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Figure 3: Number of parasites in the midgut of sand flies infected with chicken and rabbit blood. Mean number of parasites per sand fly gut at 2 day intervals post infection via rabbit or chicken blood (5 independent experiments). * represents statistical significance between chicken fed and rabbit fed at 6 days, P ≤ 0.0138 (U Mann-Whitney).

Mentions: Comparison of Leishmania infection of sand flies via chicken or rabbit blood suggested that chicken blood was a good medium for establishing infections of L. mexicana in Lu. longipalpis. Feeding an amastigote infected chicken bloodmeal produced a consistently high (from 82.1 to 95.7%) percentage infection among the sand flies in comparison to the percentage infected amongst the rabbit blood fed group up to 6 days post-infection (Table 2). There was a trend towards higher numbers of parasites observed in sand flies given an infection via chicken blood compared to rabbit blood fed sand flies (Fig. 3), and 6 days after infection the number of parasites found in sand flies infected with chicken blood was significantly higher than in flies infected with rabbit blood (U Mann-Whitney, P ≤ 0.0138). This data is in accordance with the observations of Nieves and Pimenta [34] in Lutzomyia migonei. A higher parasite count in sand flies infected via chicken blood is of particular interest as the number of parasites is important to the transmission potential, for example contributing to the construction of the PSG plug [35] and number of infective forms.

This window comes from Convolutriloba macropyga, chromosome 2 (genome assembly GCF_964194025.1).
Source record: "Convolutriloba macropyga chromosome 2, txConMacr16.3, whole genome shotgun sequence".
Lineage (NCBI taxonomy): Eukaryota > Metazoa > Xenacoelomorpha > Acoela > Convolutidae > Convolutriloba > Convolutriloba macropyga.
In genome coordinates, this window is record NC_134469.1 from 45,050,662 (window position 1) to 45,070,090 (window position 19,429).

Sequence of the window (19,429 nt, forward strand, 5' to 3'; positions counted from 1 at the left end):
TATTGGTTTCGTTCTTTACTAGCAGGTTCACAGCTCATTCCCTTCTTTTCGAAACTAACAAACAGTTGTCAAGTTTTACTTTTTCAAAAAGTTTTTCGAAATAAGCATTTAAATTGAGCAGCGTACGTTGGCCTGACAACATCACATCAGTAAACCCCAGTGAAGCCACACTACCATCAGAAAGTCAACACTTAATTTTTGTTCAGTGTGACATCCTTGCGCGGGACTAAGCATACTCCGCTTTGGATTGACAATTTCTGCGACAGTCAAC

Chicken blood provides a suitable meal for the sand fly Lutzomyia longipalpis and does not inhibit Leishmania development in the gut.

Sant'anna MR, Nascimento A, Alexander B, Dilger E, Cavalcante RR, Diaz-Albiter HM, Bates PA, Dillon RJ - Parasit Vectors (2010)

Number of parasites in the midgut of sand flies infected with chicken and rabbit blood. Mean number of parasites per sand fly gut at 2 day intervals post infection via rabbit or chicken blood (5 independent experiments). * represents statistical significance between chicken fed and rabbit fed at 6 days, P ≤ 0.0138 (U Mann-Whitney).
© Copyright Policy - open-access
Related In: Results  -  Collection

License
Show All Figures
getmorefigures.php?uid=PMC2823724&req=5

Figure 3: Number of parasites in the midgut of sand flies infected with chicken and rabbit blood. Mean number of parasites per sand fly gut at 2 day intervals post infection via rabbit or chicken blood (5 independent experiments). * represents statistical significance between chicken fed and rabbit fed at 6 days, P ≤ 0.0138 (U Mann-Whitney).